• Kris Lennox - Reinventing the Piano

    46,597 views 3 years ago

    Have a look at https://www.facebook.com/kr... for future projects etc.

    Ok, so for the past 2 years i've been reinventing the piano as an instrument. I see using the keys i.e 'stick pushing' as only one way of creating sounds on the instrument. To be honest, it now seems, to me, like quite a limited palette.

    At the start you'll see my piano looks a lot different - it evolved over time. Pieces were in the way, so I removed them/chopped them off - the lid was blocking access, so it is now gone :) as were other parts, as you'll see (i.e the continuous bent rim at the left has been cut down - this allows me to mute the strings in the bass end to create a huge 80's modular bass sound).

    My leg was getting very tired by having to stretch under the piano to reach the pedal, so I redesigned the entire pedal unit - I deactivated the central pedal and redesigned it to have the same function as the right pedal (i.e sustain). An extension was then added to it so that I didn't have to stretch under (tiring on the hamstring).

    I wanted to remove everything that resembled tradition, so I changed every part of it i.e colour etc.

    I have colour-coded the strings (and the keys to show how the system would be on the keys) - this is for identification - the colours outline a diminished 7th chord - not for any harmonic reason, but for ease of identification when inside the piano - every string can be easily worked out, as every note is only one away from a colour.

    C is red, Eb yellow, F# green, and A blue (i.e spectrally ordered). The pattern is colour, two spaces, colour etc

    This vid was made about 8 months ago - my piano has changed a lot since - I have colour-coded the soundboard (the colours kept coming off the strings), and there are many other changes that have evolved.

    Personally i'd like the white and black keys to go completely, and the keys to continue the colour-coding system throughout their length (with all others being black). This would make the transition to playing inside far easier. I've had to develop the system myself and relearn the piano accordingly, as no system was in existence. White/black is ok, but I don't think it is the best system.
    How easy would it be for a kid to learn the notes - instead of having first to learn the alphabet to learn where C is on the piano, you could simply say to the kid 'play the red one'.

    OK to the music - yes, it's by Korn (a personal favourite of mine growing up) :)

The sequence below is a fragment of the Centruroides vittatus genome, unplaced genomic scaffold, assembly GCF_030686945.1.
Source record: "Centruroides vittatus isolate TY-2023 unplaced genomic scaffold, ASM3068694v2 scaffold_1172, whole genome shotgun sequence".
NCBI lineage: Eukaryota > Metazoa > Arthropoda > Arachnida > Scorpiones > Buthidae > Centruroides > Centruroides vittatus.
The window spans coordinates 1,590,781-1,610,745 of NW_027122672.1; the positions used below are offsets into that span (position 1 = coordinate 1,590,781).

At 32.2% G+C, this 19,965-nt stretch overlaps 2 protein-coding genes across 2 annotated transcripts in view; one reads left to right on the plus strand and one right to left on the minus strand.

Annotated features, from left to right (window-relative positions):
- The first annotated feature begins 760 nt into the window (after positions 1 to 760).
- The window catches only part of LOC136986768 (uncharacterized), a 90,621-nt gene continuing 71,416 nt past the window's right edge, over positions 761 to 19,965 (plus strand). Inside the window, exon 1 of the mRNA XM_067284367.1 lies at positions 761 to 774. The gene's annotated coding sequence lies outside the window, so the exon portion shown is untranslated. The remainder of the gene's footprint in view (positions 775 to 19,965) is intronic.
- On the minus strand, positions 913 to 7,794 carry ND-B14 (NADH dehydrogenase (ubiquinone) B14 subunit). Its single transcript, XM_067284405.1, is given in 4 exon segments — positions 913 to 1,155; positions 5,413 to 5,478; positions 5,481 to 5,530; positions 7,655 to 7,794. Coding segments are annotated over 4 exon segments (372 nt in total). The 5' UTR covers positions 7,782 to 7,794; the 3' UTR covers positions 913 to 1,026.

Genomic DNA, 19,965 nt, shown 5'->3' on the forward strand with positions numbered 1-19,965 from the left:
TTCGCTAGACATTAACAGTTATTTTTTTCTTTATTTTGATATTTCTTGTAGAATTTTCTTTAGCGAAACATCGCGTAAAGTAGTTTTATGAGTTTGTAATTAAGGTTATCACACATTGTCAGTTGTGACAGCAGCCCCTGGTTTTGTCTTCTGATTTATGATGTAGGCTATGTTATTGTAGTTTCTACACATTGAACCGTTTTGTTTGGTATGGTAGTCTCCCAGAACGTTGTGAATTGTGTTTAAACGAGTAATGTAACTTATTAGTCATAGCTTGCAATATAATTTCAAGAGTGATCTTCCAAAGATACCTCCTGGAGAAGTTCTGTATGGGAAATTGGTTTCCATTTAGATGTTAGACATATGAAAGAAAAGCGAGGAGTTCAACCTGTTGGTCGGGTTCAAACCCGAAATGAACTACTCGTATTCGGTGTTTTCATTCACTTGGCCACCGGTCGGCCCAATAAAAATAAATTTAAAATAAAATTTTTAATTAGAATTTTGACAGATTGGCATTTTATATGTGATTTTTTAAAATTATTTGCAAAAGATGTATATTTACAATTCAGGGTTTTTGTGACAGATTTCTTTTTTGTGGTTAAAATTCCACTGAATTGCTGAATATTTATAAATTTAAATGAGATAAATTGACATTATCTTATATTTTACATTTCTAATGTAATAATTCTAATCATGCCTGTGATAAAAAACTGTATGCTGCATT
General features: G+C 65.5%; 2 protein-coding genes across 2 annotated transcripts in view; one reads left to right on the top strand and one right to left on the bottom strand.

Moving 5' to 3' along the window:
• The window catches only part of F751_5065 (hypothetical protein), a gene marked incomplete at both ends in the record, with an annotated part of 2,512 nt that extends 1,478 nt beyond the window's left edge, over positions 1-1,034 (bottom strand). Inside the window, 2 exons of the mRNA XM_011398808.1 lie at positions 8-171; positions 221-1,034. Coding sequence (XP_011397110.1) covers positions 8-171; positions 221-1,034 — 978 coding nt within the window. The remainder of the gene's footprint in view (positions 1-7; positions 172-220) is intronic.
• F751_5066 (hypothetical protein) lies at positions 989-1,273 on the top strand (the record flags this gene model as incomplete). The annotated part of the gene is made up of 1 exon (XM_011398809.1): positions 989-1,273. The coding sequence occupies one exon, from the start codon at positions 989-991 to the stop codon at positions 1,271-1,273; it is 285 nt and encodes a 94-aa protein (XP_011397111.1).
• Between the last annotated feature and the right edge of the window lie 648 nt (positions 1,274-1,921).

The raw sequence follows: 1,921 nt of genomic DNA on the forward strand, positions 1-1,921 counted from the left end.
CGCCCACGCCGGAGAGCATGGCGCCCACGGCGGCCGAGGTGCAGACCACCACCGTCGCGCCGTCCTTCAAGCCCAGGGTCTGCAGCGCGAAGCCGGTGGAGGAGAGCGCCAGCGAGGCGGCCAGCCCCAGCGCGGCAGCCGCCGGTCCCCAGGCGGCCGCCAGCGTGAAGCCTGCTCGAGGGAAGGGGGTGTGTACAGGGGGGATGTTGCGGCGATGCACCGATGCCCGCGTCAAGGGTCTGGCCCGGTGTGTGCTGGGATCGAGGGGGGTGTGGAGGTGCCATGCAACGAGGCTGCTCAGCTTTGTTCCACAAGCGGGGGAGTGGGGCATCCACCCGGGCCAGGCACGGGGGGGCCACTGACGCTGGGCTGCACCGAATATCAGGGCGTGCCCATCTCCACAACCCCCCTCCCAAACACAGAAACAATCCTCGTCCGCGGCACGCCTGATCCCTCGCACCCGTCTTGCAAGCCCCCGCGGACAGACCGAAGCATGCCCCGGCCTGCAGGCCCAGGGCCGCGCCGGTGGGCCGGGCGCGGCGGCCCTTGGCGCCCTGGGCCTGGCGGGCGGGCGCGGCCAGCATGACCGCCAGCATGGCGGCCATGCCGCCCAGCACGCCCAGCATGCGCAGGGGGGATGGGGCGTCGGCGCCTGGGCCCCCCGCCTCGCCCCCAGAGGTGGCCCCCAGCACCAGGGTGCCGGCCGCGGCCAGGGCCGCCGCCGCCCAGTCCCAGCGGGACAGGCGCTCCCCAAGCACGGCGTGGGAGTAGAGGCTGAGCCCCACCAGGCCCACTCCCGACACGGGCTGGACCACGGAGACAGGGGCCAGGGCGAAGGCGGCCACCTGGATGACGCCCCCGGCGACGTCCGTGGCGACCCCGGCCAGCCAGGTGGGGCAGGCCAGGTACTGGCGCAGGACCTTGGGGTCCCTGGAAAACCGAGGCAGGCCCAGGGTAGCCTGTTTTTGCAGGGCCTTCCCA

The audio was recorded first, then the parts were recorded on vid and sync'd with the audio (apologies for any little slips in timing with sync), made with Premiere.

    And yes, I am striking the bone of my finger to create the bassline :)) yes, I have damaged my fingers in the process of creating new sounds, but hey, it's worth it, listen to the sounds!! PS there are no effects on this vid - all sounds are acoustic.

    I have discovered a whole world of sound - this vid was simply to show what it is assumed can't be done on a piano i.e slides, vibrato etc etc (i.e a small selection of the new sounds). For me, what is important is the discovery of a new acoustic sound-world.

    Presently I have around 53 original tracks like this (i.e 3 albums worth) - more on this soon :))
    I also recently signed a music publishing deal, partly due to this work on the piano. Also, more on this soon :)))

    'Prepared' piano is ok, but personally I feel it lacks spontaneity - now that my piano has been altered, I can simply walk up to it and create a new world of sound without having to spend hours beforehand placing bits and bobs between strings at certain points. I find this a tad stale. Cage/Crumb etc made good steps with developing the piano, but they still essentially relied on the keys as the primary striking mechanism - they needed to find a plectrum :)

    My piano still operates as a normal piano (aside from the sostenuto pedal), but I see it as a piano 'plus'. The beginnings of the pianos of the future.

    Opinions welcome

    PS I don't advise anyone to spend thousands on a grand piano then take it to bits without first reading as much as they can on piano construction, or having some basic joinery skills! You'll end up with nothing more than a huge pile of wood on your floor!!

    :))))) Show less
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